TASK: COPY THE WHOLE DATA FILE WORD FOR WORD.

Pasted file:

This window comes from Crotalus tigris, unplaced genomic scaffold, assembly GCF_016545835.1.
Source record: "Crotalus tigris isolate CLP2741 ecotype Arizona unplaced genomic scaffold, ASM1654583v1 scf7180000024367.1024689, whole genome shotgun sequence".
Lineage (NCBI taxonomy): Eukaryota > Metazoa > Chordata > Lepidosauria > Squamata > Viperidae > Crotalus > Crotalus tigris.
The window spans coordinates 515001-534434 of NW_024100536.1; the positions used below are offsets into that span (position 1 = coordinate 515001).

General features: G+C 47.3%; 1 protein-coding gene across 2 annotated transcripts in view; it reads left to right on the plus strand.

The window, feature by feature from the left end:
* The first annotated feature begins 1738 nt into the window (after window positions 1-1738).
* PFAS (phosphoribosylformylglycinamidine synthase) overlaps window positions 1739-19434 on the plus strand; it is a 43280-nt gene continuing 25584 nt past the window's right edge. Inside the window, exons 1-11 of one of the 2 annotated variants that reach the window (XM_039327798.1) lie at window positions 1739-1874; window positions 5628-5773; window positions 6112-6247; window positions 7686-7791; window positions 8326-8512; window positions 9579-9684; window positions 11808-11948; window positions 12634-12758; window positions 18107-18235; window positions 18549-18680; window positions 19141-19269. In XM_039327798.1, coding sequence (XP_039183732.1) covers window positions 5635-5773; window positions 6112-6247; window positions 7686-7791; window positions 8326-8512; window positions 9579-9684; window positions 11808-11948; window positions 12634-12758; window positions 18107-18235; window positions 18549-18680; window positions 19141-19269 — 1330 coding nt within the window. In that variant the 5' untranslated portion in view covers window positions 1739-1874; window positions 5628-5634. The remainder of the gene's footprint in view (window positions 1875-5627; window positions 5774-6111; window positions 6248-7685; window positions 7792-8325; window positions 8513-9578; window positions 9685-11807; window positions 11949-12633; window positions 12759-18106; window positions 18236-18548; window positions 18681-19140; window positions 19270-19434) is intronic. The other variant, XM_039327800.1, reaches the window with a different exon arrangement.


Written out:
This window comes from Crotalus tigris, unplaced genomic scaffold, assembly GCF_016545835.1.
Source record: "Crotalus tigris isolate CLP2741 ecotype Arizona unplaced genomic scaffold, ASM1654583v1 scf7180000024367.1024689, whole genome shotgun sequence".
Lineage (NCBI taxonomy): Eukaryota > Metazoa > Chordata > Lepidosauria > Squamata > Viperidae > Crotalus > Crotalus tigris.
The window spans coordinates 515001-534434 of NW_024100536.1; the positions used below are offsets into that span (position 1 = coordinate 515001).

General features: G+C 47.3%; 1 protein-coding gene across 2 annotated transcripts in view; it reads left to right on the plus strand.

The window, feature by feature from the left end:
* The first annotated feature begins 1738 nt into the window (after window positions 1-1738).
* PFAS (phosphoribosylformylglycinamidine synthase) overlaps window positions 1739-19434 on the plus strand; it is a 43280-nt gene continuing 25584 nt past the window's right edge. Inside the window, exons 1-11 of one of the 2 annotated variants that reach the window (XM_039327798.1) lie at window positions 1739-1874; window positions 5628-5773; window positions 6112-6247; window positions 7686-7791; window positions 8326-8512; window positions 9579-9684; window positions 11808-11948; window positions 12634-12758; window positions 18107-18235; window positions 18549-18680; window positions 19141-19269. In XM_039327798.1, coding sequence (XP_039183732.1) covers window positions 5635-5773; window positions 6112-6247; window positions 7686-7791; window positions 8326-8512; window positions 9579-9684; window positions 11808-11948; window positions 12634-12758; window positions 18107-18235; window positions 18549-18680; window positions 19141-19269 — 1330 coding nt within the window. In that variant the 5' untranslated portion in view covers window positions 1739-1874; window positions 5628-5634. The remainder of the gene's footprint in view (window positions 1875-5627; window positions 5774-6111; window positions 6248-7685; window positions 7792-8325; window positions 8513-9578; window positions 9685-11807; window positions 11949-12633; window positions 12759-18106; window positions 18236-18548; window positions 18681-19140; window positions 19270-19434) is intronic. The other variant, XM_039327800.1, reaches the window with a different exon arrangement.